Speak in tongues no more

numerous strange occurrences in which children fainted during morning devotions at different schools, Roman Catholic Archbishop of Kingston Kenneth Richards has called for the speaking of tongues during worship exercises at institutions to be prohibited.

Discussions surrounding the speaking of tongues were raised on October 26, when students of the Oberlin High School in St Andrew fell to the ground and started behaving strangely during a religious exercise at the institution. The frightening ordeal forced school to be dismissed early.

On Friday, the Jamaica Observer received reports that have not yet been confirmed by administrators of the Merl Grove High School in St Andrew, that students at the institution were affected in a similar way during morning devotions on Thursday.

Attempts to get a response from the school on the matter did not materialise. Chairman of the school board, David Hall, told the Sunday Observer on Friday that he was unaware of the incident. However, students reported to parents that the incident occurred.

“If the prayer is an emotive one, especially involving tongues, it can elicit a particular kind of response and so I think that in such situations, general devotions with over 600 children without persons involved on ministry understanding the dynamic that is part of the experience, you should restrict speaking in tongues,” the archbishop said on Friday.

He pointed out that speaking in tongues is an activity that charismatic and Pentecostal movements use during prayer. He described it as effective but pointed out that schools lack the necessary guidance and experience to manage such a practice. Despite his views on speaking in tongues, Richards does not agree with a ban on prayers in schools.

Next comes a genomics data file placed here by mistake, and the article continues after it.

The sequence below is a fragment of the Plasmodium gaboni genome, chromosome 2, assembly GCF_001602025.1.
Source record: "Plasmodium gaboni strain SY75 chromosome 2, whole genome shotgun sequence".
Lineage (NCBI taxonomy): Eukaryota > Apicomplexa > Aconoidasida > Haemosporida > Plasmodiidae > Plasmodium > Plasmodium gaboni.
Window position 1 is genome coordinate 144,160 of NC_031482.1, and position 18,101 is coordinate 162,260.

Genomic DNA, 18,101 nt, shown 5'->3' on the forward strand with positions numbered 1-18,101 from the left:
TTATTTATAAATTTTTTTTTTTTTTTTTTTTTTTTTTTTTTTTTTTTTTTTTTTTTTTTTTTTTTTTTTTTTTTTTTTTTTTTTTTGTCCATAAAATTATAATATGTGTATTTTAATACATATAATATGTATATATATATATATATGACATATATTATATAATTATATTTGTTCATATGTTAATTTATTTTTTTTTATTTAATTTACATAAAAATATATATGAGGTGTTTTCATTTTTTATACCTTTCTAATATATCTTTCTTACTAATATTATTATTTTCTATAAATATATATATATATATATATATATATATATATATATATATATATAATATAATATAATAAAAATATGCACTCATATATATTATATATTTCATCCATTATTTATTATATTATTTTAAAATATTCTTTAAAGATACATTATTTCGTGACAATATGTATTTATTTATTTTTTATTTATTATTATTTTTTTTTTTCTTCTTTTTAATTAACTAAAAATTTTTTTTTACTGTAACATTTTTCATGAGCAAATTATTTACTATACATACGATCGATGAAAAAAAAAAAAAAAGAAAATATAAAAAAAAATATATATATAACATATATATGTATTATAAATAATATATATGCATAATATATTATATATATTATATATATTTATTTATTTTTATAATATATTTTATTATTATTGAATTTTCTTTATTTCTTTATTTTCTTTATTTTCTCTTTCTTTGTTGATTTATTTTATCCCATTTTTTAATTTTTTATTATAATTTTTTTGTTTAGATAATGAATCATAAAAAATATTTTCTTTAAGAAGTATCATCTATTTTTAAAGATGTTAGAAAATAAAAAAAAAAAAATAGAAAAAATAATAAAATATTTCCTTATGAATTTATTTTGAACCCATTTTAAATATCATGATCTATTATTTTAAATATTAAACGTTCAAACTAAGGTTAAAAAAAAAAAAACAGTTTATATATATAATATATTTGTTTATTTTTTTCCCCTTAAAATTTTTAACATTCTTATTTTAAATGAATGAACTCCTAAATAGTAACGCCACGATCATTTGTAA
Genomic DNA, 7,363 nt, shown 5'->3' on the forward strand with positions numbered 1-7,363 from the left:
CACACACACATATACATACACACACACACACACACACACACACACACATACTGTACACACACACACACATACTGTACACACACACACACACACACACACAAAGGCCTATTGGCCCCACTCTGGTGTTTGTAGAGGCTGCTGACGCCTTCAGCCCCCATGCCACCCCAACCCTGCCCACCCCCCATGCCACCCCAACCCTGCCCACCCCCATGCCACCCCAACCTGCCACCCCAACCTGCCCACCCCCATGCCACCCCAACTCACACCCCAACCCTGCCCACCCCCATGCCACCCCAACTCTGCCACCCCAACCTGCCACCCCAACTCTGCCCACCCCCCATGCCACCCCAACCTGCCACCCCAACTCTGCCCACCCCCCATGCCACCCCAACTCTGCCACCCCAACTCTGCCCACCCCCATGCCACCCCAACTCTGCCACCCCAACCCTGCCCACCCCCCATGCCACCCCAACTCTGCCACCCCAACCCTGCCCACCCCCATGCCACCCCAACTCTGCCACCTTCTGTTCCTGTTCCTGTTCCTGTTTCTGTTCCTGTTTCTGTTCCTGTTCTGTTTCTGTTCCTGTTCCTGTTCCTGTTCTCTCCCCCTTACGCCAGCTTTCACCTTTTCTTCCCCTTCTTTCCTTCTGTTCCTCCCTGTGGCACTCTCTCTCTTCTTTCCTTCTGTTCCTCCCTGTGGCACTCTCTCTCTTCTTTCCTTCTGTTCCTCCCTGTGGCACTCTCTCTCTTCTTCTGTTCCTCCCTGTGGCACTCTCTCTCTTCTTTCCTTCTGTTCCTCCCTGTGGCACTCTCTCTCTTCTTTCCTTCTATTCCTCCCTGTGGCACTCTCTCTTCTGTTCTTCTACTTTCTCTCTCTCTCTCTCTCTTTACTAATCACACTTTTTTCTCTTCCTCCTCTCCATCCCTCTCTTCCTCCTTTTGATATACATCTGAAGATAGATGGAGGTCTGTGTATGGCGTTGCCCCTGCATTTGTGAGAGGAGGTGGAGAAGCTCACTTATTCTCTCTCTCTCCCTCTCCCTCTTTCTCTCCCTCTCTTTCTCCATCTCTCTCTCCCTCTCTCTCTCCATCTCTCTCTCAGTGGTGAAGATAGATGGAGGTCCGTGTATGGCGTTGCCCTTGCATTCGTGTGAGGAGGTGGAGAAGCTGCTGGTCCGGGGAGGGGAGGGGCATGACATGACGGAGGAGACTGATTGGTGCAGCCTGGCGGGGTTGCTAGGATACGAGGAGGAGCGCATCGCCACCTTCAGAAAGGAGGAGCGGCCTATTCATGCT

“It is effective prayer but sometimes people might be having various challenges they are dealing with, so it kind of excites and creates a particular response where persons need somebody to guide and minister to them. Sometimes people get physically expressive. If you have a big group, people are going to be in varying emotional states and consciousness with respect to spirituality.

“If it elicits that kind of response, persons are not there to minister to them and guide them through the experience. Administrations need to seek counselling from church leaders to give guidance to schools. I don’t think we should wholesale lockdown devotions with a knee-jerk response, but get the necessary guidance from ministers who can give direction and assist school administrations. I don’t think taking steps to prevents prayers in schools is going to be productive.”

With recommendations from Minister of Education and Youth Fayval Williams, devotion was halted at Oberlin High. Williams said that instead of mass devotions, the exercise should be confined to individual classrooms and not in the auditorium.

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